Vision and visual perception is how your brain tells your body about what is going on in the space around you. Here are some areas of perception that may be affected by stroke and some tips for dealing with them.

Areas of perception that can be affected by stroke

Vision: There are different ways that your vision may be affected.

  • double vision
  • partial loss of vision in one or both eyes
  • blurred vision
  • loss of ability to see contrasts (contrast sensitivity)
  • loss of visual field (blind spots).

Tips and strategies

  • Lighthouse strategy: This means that you turn your head from side to side using the visual field you still have, in a sweeping motion to look at the whole room. This makes up for the loss of visual field.
  • Put signs on the doors, such as “bathroom” to help you find your way.
  • Use tools such as prism glasses and patches as recommended by your healthcare team.


Sensation: Feeling may be affected, limited or lost on the side of your body affected by stroke. This can put you at risk for injury. You may not be aware of a shoe rubbing or hot liquid in a cup. 

Tips and strategies

  • Use a silicone glove when handling hot pans.
  • Adjust the water heater to a safe temperature.
  • Look at your body carefully to make sure that it is positioned safely.
  • Check the skin on the affected side for red marks.


Spatial relations: Estimating or judging the space between things around you. You might: 

  • misjudge the height of steps or bathtubs.
  • trip over rugs, steps or uneven pavement.
  • miss the chair when sitting down.

Tips and strategies

  • Understand and identify safety issues in your environment.
  • Tape the edges of tables and stairs to provide a point of reference.
  • Always make sure you can feel the seat of the chair you are about to sit on.


Time awareness: The recognition of time passing. You may feel that time is passing more slowly or quickly than it really is. For instance, you may think it is time for lunch soon after breakfast.

Tips and strategies

  • Keep clocks and calendars handy.


Unilateral body neglect: A decreased awareness of one side of your body and the area surrounding that side of your body. If you are unaware or less aware of the side of your body affected by stroke, it can become more challenging to take care of it. You might put only one arm into a shirt, shave only half of your face, or leave your affected arm dangling out of your bed or wheelchair. You might not notice the remote sitting next to you on the affected side of your body. 

Tips and strategies

  • Learn to look carefully at the neglected side of your body to make sure that it is positioned safely (visual scanning). Or use a mirror to remind yourself of the affected side.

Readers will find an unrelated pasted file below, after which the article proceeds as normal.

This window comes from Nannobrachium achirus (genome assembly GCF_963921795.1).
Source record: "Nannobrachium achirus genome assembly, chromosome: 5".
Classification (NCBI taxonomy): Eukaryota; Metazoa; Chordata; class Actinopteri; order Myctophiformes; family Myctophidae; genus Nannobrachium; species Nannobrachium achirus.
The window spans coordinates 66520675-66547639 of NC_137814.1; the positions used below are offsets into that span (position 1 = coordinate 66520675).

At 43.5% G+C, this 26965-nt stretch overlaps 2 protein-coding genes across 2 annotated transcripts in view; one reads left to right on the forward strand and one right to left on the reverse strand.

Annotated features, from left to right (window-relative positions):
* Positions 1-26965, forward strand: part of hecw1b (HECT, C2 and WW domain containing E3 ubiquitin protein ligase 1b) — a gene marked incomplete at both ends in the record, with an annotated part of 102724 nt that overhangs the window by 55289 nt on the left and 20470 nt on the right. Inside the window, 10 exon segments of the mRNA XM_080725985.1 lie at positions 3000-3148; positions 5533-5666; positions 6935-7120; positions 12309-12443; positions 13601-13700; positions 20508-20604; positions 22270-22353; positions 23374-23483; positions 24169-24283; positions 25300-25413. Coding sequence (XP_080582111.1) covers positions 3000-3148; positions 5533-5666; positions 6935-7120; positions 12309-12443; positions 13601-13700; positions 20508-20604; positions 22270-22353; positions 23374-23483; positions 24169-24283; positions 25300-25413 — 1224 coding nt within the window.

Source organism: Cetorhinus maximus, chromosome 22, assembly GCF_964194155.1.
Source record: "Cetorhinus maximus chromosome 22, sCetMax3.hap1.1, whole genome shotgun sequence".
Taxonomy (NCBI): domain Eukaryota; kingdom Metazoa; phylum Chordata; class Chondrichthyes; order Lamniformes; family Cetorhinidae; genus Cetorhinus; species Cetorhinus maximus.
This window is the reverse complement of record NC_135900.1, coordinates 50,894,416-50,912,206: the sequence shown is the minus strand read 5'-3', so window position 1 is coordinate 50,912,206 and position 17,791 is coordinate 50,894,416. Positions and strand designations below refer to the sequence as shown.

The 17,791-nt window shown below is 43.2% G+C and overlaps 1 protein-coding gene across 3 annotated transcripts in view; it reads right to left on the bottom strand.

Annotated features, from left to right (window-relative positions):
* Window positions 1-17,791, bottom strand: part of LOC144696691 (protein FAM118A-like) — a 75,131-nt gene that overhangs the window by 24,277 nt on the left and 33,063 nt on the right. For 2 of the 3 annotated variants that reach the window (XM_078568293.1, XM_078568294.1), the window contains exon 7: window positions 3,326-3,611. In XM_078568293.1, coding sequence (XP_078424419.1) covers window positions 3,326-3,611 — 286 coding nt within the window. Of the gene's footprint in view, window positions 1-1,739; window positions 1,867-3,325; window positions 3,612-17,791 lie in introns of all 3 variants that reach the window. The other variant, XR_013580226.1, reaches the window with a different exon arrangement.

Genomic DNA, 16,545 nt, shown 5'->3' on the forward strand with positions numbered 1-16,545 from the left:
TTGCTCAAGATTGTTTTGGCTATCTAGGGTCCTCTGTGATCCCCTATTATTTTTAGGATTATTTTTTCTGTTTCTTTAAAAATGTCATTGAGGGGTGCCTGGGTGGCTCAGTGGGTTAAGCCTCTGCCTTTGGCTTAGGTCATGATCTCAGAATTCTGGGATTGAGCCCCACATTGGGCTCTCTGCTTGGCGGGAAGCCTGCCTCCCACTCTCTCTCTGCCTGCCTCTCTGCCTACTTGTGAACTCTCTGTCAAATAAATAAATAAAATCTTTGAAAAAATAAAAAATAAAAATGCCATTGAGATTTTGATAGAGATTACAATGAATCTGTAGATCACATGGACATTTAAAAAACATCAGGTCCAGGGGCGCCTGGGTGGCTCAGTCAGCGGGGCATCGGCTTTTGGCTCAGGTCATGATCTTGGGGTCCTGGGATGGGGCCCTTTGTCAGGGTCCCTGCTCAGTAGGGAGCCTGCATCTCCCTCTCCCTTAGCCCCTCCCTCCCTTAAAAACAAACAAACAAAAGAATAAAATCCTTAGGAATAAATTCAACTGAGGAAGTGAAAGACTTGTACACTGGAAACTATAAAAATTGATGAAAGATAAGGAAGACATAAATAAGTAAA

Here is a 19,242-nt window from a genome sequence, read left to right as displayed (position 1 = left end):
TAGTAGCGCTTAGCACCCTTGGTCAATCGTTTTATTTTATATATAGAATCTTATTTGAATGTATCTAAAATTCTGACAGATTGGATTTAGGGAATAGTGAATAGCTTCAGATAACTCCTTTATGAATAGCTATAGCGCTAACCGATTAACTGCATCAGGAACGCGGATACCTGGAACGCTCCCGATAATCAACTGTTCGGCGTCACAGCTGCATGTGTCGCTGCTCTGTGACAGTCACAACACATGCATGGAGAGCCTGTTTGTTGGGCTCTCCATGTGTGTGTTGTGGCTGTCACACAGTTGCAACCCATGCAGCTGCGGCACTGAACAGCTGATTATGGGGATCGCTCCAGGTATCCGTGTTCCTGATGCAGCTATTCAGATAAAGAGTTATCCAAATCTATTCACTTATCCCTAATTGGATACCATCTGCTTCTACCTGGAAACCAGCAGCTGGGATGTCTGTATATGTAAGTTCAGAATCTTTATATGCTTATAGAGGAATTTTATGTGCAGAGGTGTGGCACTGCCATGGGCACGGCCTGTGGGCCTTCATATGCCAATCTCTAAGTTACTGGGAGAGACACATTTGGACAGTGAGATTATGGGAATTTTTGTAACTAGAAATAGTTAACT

• Include your affected side in any task.
  • Rub the affected arm and leg. Post reminders such as, “Rub your left arm.”
  • Have people approach you from your neglected side to increase awareness.
  • Place things you use frequently such as your phone or remote on your neglected side.


Visual neglect: Seeing only part of what is in front of you. You may only recognize or perceive part of the table or plate. 

Tips and strategies

  • Have people approach you from your neglected side to increase awareness.
  • Place articles you use frequently such as phone or remote on your neglected side.


Pain: After a stroke, gravity, improper handling and positioning may pull the top of the humerus down and overstretch weakened muscles and ligaments. This can cause the shoulder to move out of position and cause a painful condition called shoulder subluxation. Damage from a stroke can also cause painful sensations in an arm or leg. They can be made worse by touch or cold temperature.

Tips and strategies

  • Be careful when you handle and move your affected shoulder and arm.
  • Always lie, sit and walk in recommended positions. Change positions often. Avoid long periods of time in one position.
  • Monitor and track your daily pain levels.
  • Follow your plan for pain control.
  • Sometimes physiotherapy, massage or pain medication can help.


Apraxia: Stroke can also cause apraxia which affects movement on both sides of the body. Apraxia can cause problems planning and completing movements needed to do a task – even if a person understands what they have been asked to do. Even if the person has good sensation and movement. Apraxia can make daily activities such as brushing your teeth, dressing, writing, speaking or walking more challenging.

Tips and strategies

  • There are different types of apraxia. An occupational therapist or physiotherapist can work with you on strategies to manage your challenges.
Where to get support

Talk about your perception problems with your healthcare team and find out who can provide the best support for each problem. Make sure your care partner, family and friends understand where you are having challenges, so they can support you.

Related information

To find useful services to help you on your journey with stroke, see our services and resources listing.

Managing unilateral spatial neglect after stroke (video)